Last year, Spain's IBEX 35 Index wasn't doing so well. However, since the European Central Bank's (ECB) bond-buying plan was announced in September, investors have returned to the country. Subsequently, the index has climbed 14 percent.
On Thursday, the Spanish treasury completed another successful bond auction with the improved sentiment allowing it to reach around 9 percent of its longer term borrowing needs for the year. Yields on 10-year benchmark bonds even managed to creep below the 5 percent level last week for the first time since February 2012, well below the 7-plus percent seen in July.
In September, the European Central Bank's chief Mario Draghi announced the Outright Monetary Transactions (OMT) program to buy the sovereign bonds of stricken euro zone members if they applied for aid. It might be the cheapest program he's ever introduced, as investor sentiment has returned without the need to even pull the trigger.
"We no longer think that Spain will ask for a program. The threat of OMT activation may be just enough to deter investors from taking short Spain positions of the size that occurred in [the first half of 2102]," Barclays said in a research note on Friday.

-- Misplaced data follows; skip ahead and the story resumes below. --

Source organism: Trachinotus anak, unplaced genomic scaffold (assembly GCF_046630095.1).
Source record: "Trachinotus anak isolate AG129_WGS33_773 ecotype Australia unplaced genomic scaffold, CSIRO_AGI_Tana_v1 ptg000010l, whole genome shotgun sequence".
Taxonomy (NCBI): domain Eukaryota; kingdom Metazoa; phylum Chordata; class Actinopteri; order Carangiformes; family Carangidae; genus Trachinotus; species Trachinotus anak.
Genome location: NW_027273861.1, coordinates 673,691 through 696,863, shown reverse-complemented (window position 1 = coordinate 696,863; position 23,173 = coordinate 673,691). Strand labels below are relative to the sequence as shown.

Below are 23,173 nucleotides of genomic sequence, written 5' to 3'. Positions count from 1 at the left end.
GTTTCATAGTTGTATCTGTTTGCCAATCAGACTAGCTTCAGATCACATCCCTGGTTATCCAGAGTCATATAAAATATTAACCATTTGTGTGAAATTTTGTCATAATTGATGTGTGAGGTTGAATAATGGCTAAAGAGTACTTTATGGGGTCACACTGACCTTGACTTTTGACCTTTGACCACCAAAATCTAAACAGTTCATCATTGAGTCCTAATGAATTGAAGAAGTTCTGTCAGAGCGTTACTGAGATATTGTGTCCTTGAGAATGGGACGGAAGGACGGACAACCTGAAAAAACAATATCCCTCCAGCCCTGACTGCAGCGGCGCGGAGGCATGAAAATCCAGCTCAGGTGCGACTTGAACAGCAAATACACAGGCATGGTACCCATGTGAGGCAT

News like this has prompted analysts to claim that "the worst may be over."
The equity research team at Exane BNP Paribas was equally optimistic despite potential risks. At an investor feedback day held by the firm, a survey of delegates present found that over 70 percent felt IBEX would rise by at least 10 percent this year, in line with Exane BNP's estimates.
"Our own top picks in Spain include strong international franchises such as Inditex (Mercado Continuo: ITX-ES) and Amadeus, as well as companies that are positioned to take market share in a very tough consumer environment such as [supermarket chain] Dia," the bank said.
However, there is one thing that is holding investors back from being fully confident. Traders may be wary of a potential sudden spike in treasury yields. Ishaq Siddiqi, market strategist at ETX Capital says his team is treading carefully.
He remarked, "We would caution turning bullish on Spanish stocks during the first half of this year given there are still plenty of hurdles and unknowns in the way before investors should switch the bullish signals on."
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